Undergraduate researchers honored as McNair Scholars
June 21, 2001
KALAMAZOO -- Sixteen undergraduate scholars (see below for complete list) will be recognized during Western Michigan University's second Ronald E. McNair Post-Baccalaureate Scholars Program Luncheon from 11:30 a.m. to 1:30 p.m. Tuesday, June 26, at the Fetzer Center.
The luncheon caps off the McNair program's annual Summer Research Institute, an intensive eight-week, on-campus learning experience, which takes place during May and June. The event was introduced in 2000 as a way of recognizing the McNair Scholars each academic year who successfully complete the institute or graduate from WMU.
Ten of the McNair Scholars being honored this year participated in the institute while the remaining six are now alumni of the University.
Keynote speaker for the event will be Dr. Ricardo A. Millett, director of evaluation for the W.K. Kellogg Foundation in Battle Creek, Mich., until this past May and now president of the Woods Fund of Chicago, a private philanthropic foundation.
Throughout his career, Millett has worked to achieve social and economic justice for all people. He has been a leader in major collaborative initiatives that have brought community and corporate representatives and their respective institutions together to support housing, child care, and anti-drug and anti-violence programs. He also has published a book and several articles on the subject of citizen participation and community capacity building.
Millett, who has a doctoral degree in social policy planning and research from Brandeis University, previously served in such positions as senior vice president of planning and resource management for the United Way of Massachusetts Bay in Boston; deputy associate commissioner of the Department of Social Services for Massachusetts; director of neighborhood housing and development for the Boston Redevelopment Authority; and director of the Martin Luther King Center at Boston University.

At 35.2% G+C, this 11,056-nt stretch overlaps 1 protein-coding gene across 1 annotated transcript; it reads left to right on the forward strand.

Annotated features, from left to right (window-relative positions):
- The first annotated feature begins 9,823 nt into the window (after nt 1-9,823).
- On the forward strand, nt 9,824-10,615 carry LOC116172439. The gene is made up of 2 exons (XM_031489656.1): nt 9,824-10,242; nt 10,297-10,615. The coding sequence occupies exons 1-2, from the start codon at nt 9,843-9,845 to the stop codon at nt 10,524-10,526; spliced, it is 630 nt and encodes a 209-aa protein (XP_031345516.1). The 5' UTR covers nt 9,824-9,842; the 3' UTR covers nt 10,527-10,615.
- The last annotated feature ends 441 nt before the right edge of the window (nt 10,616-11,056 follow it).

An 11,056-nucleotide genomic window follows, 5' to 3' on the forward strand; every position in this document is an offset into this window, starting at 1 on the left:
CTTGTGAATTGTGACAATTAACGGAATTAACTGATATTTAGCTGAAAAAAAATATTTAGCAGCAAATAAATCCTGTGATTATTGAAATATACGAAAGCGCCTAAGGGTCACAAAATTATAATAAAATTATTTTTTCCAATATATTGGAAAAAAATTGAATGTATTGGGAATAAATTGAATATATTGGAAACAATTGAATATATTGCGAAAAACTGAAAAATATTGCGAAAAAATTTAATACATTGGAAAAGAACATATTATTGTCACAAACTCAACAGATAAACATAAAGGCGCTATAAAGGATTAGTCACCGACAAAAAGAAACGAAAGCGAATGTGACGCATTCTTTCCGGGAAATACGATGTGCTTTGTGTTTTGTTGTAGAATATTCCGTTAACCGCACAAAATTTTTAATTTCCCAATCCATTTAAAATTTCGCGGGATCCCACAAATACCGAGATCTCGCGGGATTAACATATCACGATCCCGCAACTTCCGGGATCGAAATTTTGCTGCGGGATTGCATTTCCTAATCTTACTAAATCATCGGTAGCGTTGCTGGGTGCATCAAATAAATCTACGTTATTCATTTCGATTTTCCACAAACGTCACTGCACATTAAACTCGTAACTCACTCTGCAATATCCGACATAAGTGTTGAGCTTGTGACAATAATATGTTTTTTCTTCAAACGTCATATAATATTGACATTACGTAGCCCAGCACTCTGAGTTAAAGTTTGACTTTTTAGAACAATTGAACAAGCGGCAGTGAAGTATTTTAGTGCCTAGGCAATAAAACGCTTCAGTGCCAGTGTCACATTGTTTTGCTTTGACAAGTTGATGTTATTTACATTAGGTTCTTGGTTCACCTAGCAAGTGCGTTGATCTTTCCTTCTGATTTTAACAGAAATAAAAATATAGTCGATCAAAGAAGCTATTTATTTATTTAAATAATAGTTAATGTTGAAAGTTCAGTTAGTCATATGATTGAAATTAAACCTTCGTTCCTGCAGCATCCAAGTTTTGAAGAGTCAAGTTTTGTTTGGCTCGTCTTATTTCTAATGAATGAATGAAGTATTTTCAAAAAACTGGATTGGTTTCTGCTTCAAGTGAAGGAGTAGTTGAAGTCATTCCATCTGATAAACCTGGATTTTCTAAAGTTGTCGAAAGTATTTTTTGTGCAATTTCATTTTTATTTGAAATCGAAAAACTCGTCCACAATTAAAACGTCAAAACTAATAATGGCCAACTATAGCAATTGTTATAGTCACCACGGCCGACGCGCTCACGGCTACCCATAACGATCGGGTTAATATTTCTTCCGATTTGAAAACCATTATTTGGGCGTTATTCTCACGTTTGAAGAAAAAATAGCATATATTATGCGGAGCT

Also speaking at the luncheon will be Robert Jones, mayor of Kalamazoo; Elson S. Floyd, president of WMU; and Dr. Donald E. Thompson, vice president for research and dean of the Graduate College at WMU. Dr. Eileen B. Evans, associate dean of WMU's Graduate College, will preside over the event.
The McNair program is one of seven congressionally funded educational opportunity programs that help U.S. students overcome class, social, academic and cultural barriers to higher education. Collectively known as TRIO programs, they require that more than two-thirds of participants come from low-income families, where neither parent graduated from college.
"Congress established the McNair program in 1989 as a way of increasing the enrollment of under-represented student groups in doctoral programs," says Maxine Gilling, director of WMU's program, which is housed in the Division of Multicultural Affairs. "We initiated our version of the program in 1999 to help WMU students with strong academic credentials hone their research skills in preparation for enrolling in graduate school here or at another university."
Gilling says McNair Scholars are introduced to research concepts and activities as sophomores and juniors, then work closely with faculty mentors in their final two years to design research projects, conduct research, and present and/or publish their findings.
They each receive a $2,800 stipend to support their required research activities and compete for selection to attend the Summer Research Institute. During the institute, participants receive free room and board while living on campus and fine tuning their research proposals.